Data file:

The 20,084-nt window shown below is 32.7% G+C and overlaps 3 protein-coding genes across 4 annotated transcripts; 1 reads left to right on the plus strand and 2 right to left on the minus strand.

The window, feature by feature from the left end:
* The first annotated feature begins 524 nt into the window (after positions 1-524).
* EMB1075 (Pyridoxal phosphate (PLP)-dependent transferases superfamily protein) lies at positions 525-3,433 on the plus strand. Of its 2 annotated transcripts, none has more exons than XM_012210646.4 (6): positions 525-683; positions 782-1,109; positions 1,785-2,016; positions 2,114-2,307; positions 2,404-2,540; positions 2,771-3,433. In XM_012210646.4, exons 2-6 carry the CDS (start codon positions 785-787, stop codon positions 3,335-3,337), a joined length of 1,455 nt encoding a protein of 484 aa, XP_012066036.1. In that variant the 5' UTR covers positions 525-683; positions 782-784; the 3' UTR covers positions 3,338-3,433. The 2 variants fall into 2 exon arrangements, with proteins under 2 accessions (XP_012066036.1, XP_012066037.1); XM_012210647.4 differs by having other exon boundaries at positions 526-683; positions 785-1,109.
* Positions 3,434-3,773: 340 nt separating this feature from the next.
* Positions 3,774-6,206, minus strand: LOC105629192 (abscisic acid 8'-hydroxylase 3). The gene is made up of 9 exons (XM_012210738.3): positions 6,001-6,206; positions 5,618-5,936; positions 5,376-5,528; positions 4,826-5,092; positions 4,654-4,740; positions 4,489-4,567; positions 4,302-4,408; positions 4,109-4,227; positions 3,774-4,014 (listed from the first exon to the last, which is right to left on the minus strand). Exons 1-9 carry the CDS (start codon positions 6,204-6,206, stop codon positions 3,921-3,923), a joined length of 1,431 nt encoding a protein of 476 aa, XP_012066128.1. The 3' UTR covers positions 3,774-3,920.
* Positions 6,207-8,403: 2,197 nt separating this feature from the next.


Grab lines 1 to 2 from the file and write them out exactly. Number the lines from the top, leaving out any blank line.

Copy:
The 20,084-nt window shown below is 32.7% G+C and overlaps 3 protein-coding genes across 4 annotated transcripts; 1 reads left to right on the plus strand and 2 right to left on the minus strand.

The window, feature by feature from the left end: